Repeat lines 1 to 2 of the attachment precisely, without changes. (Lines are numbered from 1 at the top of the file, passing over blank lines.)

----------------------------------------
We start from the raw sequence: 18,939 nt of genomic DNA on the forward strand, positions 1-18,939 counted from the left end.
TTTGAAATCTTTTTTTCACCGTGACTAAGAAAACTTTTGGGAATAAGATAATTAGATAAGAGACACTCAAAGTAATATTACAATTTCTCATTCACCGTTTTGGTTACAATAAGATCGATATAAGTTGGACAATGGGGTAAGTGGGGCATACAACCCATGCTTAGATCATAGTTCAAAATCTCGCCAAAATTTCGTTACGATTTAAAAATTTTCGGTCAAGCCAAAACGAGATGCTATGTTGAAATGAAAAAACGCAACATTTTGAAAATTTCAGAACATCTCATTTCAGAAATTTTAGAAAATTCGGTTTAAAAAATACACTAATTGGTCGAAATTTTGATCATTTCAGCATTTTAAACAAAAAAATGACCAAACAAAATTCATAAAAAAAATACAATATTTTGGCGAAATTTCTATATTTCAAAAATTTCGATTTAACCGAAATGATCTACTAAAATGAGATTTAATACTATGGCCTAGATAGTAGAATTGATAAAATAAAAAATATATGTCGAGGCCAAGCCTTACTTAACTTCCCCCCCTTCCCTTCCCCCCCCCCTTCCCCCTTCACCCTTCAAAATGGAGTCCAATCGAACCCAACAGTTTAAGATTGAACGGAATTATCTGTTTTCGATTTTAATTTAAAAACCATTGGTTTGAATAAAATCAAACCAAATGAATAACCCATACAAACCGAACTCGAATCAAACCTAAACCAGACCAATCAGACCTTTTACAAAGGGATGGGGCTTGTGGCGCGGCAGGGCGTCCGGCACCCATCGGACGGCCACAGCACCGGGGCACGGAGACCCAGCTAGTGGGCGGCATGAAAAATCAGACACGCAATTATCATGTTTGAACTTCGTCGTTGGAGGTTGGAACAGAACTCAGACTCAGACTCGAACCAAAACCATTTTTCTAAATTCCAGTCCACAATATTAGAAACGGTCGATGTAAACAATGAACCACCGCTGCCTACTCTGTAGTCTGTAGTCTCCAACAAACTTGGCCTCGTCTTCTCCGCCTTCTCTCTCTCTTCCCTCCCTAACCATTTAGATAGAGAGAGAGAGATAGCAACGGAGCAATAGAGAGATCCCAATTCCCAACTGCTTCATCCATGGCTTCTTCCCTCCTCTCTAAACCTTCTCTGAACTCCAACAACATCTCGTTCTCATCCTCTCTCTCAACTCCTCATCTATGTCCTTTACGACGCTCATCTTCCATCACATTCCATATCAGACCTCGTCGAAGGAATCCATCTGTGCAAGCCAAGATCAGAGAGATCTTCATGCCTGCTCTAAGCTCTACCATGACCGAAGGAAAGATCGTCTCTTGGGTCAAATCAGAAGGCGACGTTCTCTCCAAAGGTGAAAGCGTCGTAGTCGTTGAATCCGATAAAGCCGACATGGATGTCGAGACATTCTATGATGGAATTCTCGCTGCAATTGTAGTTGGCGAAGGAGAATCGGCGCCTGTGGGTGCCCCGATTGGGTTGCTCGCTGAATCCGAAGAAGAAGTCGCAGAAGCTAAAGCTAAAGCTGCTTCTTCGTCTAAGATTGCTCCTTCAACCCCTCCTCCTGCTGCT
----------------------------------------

We start from the raw sequence: 18,939 nt of genomic DNA on the forward strand, positions 1-18,939 counted from the left end.
TTTGAAATCTTTTTTTCACCGTGACTAAGAAAACTTTTGGGAATAAGATAATTAGATAAGAGACACTCAAAGTAATATTACAATTTCTCATTCACCGTTTTGGTTACAATAAGATCGATATAAGTTGGACAATGGGGTAAGTGGGGCATACAACCCATGCTTAGATCATAGTTCAAAATCTCGCCAAAATTTCGTTACGATTTAAAAATTTTCGGTCAAGCCAAAACGAGATGCTATGTTGAAATGAAAAAACGCAACATTTTGAAAATTTCAGAACATCTCATTTCAGAAATTTTAGAAAATTCGGTTTAAAAAATACACTAATTGGTCGAAATTTTGATCATTTCAGCATTTTAAACAAAAAAATGACCAAACAAAATTCATAAAAAAAATACAATATTTTGGCGAAATTTCTATATTTCAAAAATTTCGATTTAACCGAAATGATCTACTAAAATGAGATTTAATACTATGGCCTAGATAGTAGAATTGATAAAATAAAAAATATATGTCGAGGCCAAGCCTTACTTAACTTCCCCCCCTTCCCTTCCCCCCCCCCTTCCCCCTTCACCCTTCAAAATGGAGTCCAATCGAACCCAACAGTTTAAGATTGAACGGAATTATCTGTTTTCGATTTTAATTTAAAAACCATTGGTTTGAATAAAATCAAACCAAATGAATAACCCATACAAACCGAACTCGAATCAAACCTAAACCAGACCAATCAGACCTTTTACAAAGGGATGGGGCTTGTGGCGCGGCAGGGCGTCCGGCACCCATCGGACGGCCACAGCACCGGGGCACGGAGACCCAGCTAGTGGGCGGCATGAAAAATCAGACACGCAATTATCATGTTTGAACTTCGTCGTTGGAGGTTGGAACAGAACTCAGACTCAGACTCGAACCAAAACCATTTTTCTAAATTCCAGTCCACAATATTAGAAACGGTCGATGTAAACAATGAACCACCGCTGCCTACTCTGTAGTCTGTAGTCTCCAACAAACTTGGCCTCGTCTTCTCCGCCTTCTCTCTCTCTTCCCTCCCTAACCATTTAGATAGAGAGAGAGAGATAGCAACGGAGCAATAGAGAGATCCCAATTCCCAACTGCTTCATCCATGGCTTCTTCCCTCCTCTCTAAACCTTCTCTGAACTCCAACAACATCTCGTTCTCATCCTCTCTCTCAACTCCTCATCTATGTCCTTTACGACGCTCATCTTCCATCACATTCCATATCAGACCTCGTCGAAGGAATCCATCTGTGCAAGCCAAGATCAGAGAGATCTTCATGCCTGCTCTAAGCTCTACCATGACCGAAGGAAAGATCGTCTCTTGGGTCAAATCAGAAGGCGACGTTCTCTCCAAAGGTGAAAGCGTCGTAGTCGTTGAATCCGATAAAGCCGACATGGATGTCGAGACATTCTATGATGGAATTCTCGCTGCAATTGTAGTTGGCGAAGGAGAATCGGCGCCTGTGGGTGCCCCGATTGGGTTGCTCGCTGAATCCGAAGAAGAAGTCGCAGAAGCTAAAGCTAAAGCTGCTTCTTCGTCTAAGATTGCTCCTTCAACCCCTCCTCCTGCTGCT